Sidewards workplace bullying occurs when one employee bullies another.
All of these categories of bullying can happen in one or more of the following types:
Conflict escalation is a type of bullying that begins with a conflict. When the conflict cannot be resolved it escalates, and one person begins to target, intimidate, or bully the other.
Retaliatory Acts are a type of bullying that happen in retaliation for whistleblowing or filing a claim for discrimination. In these cases, your employer, manager, or other employees, may target and intimidate you because you reported inappropriate behavior. Also, in cases like this, the behavior of your colleagues collectively could result in another type of bullying, sometimes referred to as mobbing. This occurs when the bullying is being bullied by a group of people, and often presents itself when person being bullies has violated group norms by reporting discrimination or blowing the whistle on illegal or hazardous employment practices, for example.
Predatory behavior is a type of bullying that occurs when a predatory person singles out someone in an attempt to make them miserable or otherwise hurt them. This type of behavior is typically focused on a particular type or class of person and, as a result, can involve unlawful discrimination and turn into harassment.
The typical bully does his or her bullying through aggressive communication. They often do so through making a scene in public and using the language to create fear. This goes hand-in-hand with another type of bully; one who constantly criticizes you in an effort to humiliate you. This type of bullying also occurs in public for the most part, or through mass emails or group settings.
Another type of bully may withhold resources, making it hard for you to do your job or do it correctly. This type of bully uses a manipulation tactic that sets you up to fail or prevents you from achieving performance goals.
Sometimes, however, bullying is accepted as normal behavior. In these instances, mistreatment can be ignored, and targets of this behavior can be considered “sensitive,” if they take offense. This can often be the case when the workplace bully does his or her bullying behind the scenes. In cases like this they are hard to spot, much less catch, and their behavior is easy to deny.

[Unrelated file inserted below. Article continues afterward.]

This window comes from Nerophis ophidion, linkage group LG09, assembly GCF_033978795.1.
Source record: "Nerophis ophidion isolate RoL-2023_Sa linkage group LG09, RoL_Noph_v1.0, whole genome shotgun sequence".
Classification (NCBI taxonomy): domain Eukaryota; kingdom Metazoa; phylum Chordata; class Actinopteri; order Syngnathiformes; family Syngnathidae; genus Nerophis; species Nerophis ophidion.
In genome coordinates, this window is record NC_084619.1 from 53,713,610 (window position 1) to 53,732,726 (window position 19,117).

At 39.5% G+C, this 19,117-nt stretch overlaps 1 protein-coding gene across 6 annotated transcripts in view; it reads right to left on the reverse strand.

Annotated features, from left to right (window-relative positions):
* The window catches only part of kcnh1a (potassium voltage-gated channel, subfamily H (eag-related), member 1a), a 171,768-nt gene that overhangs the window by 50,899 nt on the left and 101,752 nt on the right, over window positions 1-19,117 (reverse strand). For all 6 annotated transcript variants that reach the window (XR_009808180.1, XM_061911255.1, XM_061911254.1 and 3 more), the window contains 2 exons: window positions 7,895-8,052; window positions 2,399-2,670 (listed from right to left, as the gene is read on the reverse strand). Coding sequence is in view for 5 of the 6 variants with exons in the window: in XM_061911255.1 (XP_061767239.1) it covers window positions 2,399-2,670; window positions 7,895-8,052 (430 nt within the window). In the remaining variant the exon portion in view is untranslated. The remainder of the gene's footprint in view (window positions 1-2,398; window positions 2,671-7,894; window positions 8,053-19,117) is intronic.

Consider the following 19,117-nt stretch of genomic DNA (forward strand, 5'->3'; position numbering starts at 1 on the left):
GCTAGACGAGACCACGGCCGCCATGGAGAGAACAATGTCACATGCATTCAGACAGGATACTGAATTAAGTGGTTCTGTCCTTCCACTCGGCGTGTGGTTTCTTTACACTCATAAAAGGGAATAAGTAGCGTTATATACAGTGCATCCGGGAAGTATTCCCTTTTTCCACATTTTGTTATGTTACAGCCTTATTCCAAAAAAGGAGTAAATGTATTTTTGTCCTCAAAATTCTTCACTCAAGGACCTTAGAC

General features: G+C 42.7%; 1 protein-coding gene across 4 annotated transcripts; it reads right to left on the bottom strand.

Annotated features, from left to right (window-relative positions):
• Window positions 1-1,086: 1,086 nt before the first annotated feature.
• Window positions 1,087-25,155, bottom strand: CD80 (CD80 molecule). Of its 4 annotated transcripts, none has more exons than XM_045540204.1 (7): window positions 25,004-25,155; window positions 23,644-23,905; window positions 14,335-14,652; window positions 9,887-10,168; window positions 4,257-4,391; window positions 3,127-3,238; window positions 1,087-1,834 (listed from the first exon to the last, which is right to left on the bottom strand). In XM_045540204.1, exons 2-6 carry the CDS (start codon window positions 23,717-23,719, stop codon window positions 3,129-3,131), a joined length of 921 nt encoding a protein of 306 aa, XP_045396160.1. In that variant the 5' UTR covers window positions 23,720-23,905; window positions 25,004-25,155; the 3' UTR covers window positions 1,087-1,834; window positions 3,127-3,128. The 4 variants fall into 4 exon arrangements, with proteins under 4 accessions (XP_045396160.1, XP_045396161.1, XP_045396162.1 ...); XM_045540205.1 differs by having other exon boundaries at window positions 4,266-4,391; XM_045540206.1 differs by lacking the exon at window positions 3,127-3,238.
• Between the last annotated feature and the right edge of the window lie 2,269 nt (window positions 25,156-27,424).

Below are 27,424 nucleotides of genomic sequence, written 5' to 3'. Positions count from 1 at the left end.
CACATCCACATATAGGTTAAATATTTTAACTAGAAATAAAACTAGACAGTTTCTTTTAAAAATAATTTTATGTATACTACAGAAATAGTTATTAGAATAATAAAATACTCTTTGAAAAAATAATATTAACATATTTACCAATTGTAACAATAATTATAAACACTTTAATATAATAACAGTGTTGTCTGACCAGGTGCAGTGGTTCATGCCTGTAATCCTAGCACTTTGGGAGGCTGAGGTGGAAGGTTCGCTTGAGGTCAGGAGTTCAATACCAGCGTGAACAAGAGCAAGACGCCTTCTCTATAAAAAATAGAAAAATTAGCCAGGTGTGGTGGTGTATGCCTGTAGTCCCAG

Possibly. There is currently a movement hoping to make bullying in the workplace illegal. This may be in part due to some startling statistics, according to one survey:
Workplace bullying can have severe effects on a victim, and is claimed to cause stress symptoms more generally associated with domestic violence. Bullying decreases morale and interferes with good job performance. It can weaken quality control, discourage team building, increase turnover and absenteeism, and in the most extreme case, bullying can even result in workplace violence. You might be wondering if a law could be written, or if it is better to direct people to alter their personalities; however, given management's unwillingness or inability to limit abusive behavior in their workplace, the legislature might very well choose to respond.
To discourage and eliminate bullying, it is necessary that direction comes from the top. The most effective strategy employers can pursue is to treat bullying as though it is already illegal. Create a workplace culture wherein bullying is not tolerated. The following is a list of actions you might consider taking to create a harmonious work environment:
If you believe that you are being harassed for one of the above reasons, you should contact your nearest Equal Employment Opportunity Commission, or log onto www.eeoc.gov to find your nearest office.